This Week’s Diagnosis: It’s all quiet on the Hill. Members return Monday after the first full week of district work time in the 116th Congress.
Surprise Billing Legislation. Representative Lloyd Doggett (D-TX) introduced a bill that would require hospitals to notify patients if the care they are receiving is out of their insurance network. The End Surprise Billing Act of 2019 (H.R. 817) puts the responsibility on the hospital by requiring that hospitals notify the patient of the out-of-network care and associated costs to the patient. In non-emergency cases, patients must sign a notice of consent within 24 hours, or else the hospital cannot charge more than an in-network fee. Representative Doggett has introduced similar legislation in the past. H.R. 817 only has one Republican co-sponsor so far, but can be expected to be in the mix as lawmakers consider various approaches to curb surprise billing.
Social Media and Patient Data. It seems it was only a matter of time before the spotlight on consumer privacy issues collided with patient privacy concerns. House Energy and Commerce Committee Chairman Frank Pallone (D-NJ) joined Consumer Protection and Commerce Subcommittee Chair Jan Schakowsky (D-IL) in sending a letter to the CEO of Facebook questioning the access to users’ personal health information through “closed” and private groups. One larger policy dilemma is the intersection of consumer and health data and the proper role of government in ensuring protection of this information.
Grassley Wants CMS to Recover EHR Money. In a letter to the Centers for Medicare and Medicaid Services (CMS), Senate Finance Chairman Chuck Grassley (R-IA) pressed the agency for an update on their recovery of improper electronic health record (EHR) incentive payments. He requested a response by February 19. This is the second time Senator Grassley has reached out to CMS regarding a June 2017 finding from the Office of the Inspector General, which estimated that CMS inappropriately paid more than $729 million to health professionals and hospitals that did not meet meaningful use requirements between May 2011 and June 2014. In response to the previous inquiry, CMS Administrator Seema Verma indicated that the agency was conducting audits. In recent comments regarding the latest query, Administrator Verma indicated that CMS is monitoring the situation.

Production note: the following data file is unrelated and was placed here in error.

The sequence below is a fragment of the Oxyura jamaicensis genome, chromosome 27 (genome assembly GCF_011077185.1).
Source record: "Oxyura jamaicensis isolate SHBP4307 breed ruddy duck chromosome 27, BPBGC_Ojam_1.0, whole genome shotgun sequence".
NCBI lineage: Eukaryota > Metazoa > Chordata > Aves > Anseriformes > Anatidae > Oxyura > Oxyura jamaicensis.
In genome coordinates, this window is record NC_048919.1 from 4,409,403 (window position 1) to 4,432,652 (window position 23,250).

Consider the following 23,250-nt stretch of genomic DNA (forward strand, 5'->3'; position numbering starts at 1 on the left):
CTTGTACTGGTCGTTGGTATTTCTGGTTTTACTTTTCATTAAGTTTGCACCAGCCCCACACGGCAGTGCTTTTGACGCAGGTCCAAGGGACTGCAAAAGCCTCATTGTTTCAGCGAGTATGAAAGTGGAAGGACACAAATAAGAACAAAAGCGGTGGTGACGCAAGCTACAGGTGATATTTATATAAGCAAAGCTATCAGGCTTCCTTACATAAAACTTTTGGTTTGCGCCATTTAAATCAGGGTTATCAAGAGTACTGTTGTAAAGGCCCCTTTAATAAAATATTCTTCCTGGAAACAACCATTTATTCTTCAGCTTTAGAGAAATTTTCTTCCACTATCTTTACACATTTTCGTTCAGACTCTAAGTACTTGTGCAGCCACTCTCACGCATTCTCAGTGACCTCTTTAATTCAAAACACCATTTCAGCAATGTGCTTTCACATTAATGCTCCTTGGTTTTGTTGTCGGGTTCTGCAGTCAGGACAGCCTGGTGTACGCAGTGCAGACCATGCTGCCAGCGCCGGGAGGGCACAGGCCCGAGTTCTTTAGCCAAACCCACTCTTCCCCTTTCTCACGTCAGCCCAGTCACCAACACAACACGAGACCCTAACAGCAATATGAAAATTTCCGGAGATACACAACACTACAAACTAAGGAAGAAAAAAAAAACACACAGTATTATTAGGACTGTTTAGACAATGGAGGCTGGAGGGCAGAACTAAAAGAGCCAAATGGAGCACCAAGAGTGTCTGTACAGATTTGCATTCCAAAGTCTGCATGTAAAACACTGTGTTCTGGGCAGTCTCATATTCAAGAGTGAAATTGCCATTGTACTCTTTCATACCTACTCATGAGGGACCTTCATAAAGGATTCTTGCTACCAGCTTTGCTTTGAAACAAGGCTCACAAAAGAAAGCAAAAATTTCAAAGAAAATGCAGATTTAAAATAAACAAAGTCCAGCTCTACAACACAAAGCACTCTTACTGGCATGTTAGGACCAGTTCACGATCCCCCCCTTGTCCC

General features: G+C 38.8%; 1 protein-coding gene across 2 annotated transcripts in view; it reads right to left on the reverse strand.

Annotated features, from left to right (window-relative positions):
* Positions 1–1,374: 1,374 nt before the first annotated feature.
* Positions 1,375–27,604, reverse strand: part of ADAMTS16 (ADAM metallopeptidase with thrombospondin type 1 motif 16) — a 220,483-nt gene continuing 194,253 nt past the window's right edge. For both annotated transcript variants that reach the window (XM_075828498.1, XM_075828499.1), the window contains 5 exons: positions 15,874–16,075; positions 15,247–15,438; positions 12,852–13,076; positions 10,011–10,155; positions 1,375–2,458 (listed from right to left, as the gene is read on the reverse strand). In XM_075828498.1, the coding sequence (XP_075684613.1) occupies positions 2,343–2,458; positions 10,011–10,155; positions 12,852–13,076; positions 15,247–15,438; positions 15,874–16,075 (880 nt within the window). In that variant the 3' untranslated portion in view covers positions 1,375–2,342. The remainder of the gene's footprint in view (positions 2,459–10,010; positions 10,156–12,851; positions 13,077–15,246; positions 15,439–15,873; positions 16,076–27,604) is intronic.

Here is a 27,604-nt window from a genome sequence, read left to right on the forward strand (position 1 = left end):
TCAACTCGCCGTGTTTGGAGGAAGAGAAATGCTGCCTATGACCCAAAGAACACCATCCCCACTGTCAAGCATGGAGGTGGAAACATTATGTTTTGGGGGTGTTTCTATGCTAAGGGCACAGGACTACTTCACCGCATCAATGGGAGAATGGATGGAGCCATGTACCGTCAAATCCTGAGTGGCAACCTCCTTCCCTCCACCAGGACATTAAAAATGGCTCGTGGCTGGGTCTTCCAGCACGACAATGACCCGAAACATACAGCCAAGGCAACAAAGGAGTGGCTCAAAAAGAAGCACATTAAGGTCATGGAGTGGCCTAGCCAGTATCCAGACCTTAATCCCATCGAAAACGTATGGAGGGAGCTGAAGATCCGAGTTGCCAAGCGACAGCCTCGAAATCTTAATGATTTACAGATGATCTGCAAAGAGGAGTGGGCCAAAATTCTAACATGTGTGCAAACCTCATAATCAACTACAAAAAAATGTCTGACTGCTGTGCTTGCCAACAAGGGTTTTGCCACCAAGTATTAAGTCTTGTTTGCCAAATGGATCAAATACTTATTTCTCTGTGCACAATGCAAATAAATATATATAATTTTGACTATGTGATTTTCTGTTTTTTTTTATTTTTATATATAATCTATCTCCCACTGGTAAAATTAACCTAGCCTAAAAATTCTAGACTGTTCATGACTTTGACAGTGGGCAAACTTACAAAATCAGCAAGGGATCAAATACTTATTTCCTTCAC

Wyden and Pallone Question Medicaid Waivers. Chairman Frank Pallone, Jr. (D-NJ) and Ranking Member of the Senate Finance Committee Ron Wyden (D-OR) sent a letter to the Department of Health and Human Services Secretary Alex Azar regarding the Administration’s approach to Section 1115 Medicaid waivers. This is the second letter from the duo in six months expressing concerns with what they argue is overstepping authority, ignoring congressional intent, and approving policies, such as work requirements, that significantly reduce Medicaid eligibility. These 1115 waivers, which were part of the Affordable Care Act, have emerged as a priority area for the House Democrats as they seek to highlight areas of oversight and shore up support for health insurance expansion.
CMMI Model Focuses on Emergency Transport. CMS announced its latest payment innovation model, “Emergency Triage, Treat and Transport” (ET3), which will incentivize reducing costs for the emergency transport and care of Medicare fee-for-service beneficiaries by allowing ambulance suppliers to be paid by Medicare for transport not only to emergency departments, but also to alternative sites like urgent care centers or primary care providers. ET3 will also pay for care provided onsite or through telehealth by qualified health care professionals. Read our five key take-aways.
Next Week’s Dose: The Senate Finance Committee will hear from the CEOs of seven major drug companies on Tuesday. Expect a packed room.
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